The fate of small-mammal carrion is affected by carcass size and visual conspicuousness in a Neotropical rainforest

Andrea Romero

Resumen


Scavenging of carrion is essential to terrestrial ecosystems and can shape food webs and behavior.  The prevalence and importance of scavenging has often been underestimated and overlooked in food web studies.  Small-mammal carrion is even less studied and difficult to estimate, especially in the Neotropics.  This project explored small-mammal carcass scavenging in a Neotropical, mid-elevation rainforest, and specifically studied the rate of carcass removal by scavengers, how the conspicuousness and weight of carcasses affect scavenging, and what vertebrate scavengers utilize this carrion resource.  I deployed 194 mouse carcasses of various weights, above and below the leaf litter, and surveyed them daily until disappearance.  I paired each carcass with a trail camera to help identify vertebrate scavengers.   A general linear model analysis showed that most mouse carcasses disappeared within 1 to 2 days.  Carcasses above the leaf litter were removed quicker and larger mice generally lasted longer.  Only 6.25 % of the carcasses were removed by vertebrates.  Most carcasses were removed by something too small to trigger the trail cameras, likely scarab beetles.  The results of this study show that small-mammal carcasses are a sought-after resource in Neotropical forests, and that invertebrates are able to quickly hoard and secure small carrion more efficiently than vertebrate scavengers.  A better understanding of scavenging ecology in Neotropical forests will help in developing a broader framework of the trophic interactions within and across ecosystems.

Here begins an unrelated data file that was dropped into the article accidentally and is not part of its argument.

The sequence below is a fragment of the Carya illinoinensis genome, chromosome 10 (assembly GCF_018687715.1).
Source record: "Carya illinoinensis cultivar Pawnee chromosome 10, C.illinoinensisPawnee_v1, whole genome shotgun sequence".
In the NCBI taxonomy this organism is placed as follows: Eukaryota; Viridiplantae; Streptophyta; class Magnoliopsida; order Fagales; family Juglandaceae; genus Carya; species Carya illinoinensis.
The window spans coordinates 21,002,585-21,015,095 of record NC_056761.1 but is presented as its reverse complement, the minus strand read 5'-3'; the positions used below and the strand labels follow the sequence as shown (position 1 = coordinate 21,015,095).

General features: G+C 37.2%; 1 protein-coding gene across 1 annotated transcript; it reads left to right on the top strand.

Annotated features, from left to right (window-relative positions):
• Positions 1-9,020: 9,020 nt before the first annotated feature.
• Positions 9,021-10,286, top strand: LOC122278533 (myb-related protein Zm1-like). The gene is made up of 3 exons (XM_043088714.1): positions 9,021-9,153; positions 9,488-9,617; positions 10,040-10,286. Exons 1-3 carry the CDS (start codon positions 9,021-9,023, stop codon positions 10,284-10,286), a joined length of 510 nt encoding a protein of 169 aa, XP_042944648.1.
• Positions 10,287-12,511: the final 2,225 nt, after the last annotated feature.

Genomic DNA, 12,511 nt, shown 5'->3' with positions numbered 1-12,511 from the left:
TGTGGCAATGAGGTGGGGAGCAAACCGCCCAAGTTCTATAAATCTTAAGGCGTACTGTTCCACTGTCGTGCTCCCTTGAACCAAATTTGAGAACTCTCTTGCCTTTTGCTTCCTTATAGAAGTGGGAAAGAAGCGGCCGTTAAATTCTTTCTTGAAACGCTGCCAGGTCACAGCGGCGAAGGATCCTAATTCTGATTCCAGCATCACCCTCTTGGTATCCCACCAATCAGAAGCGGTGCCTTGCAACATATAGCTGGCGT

Palabras clave


Canis latrans; Coprophanaeus; Didelphis marsupialis; Eira barbara; food web; leaf litter; Nasua narica; Philander opossum; rainforest; scarabaeidae.

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Referencias


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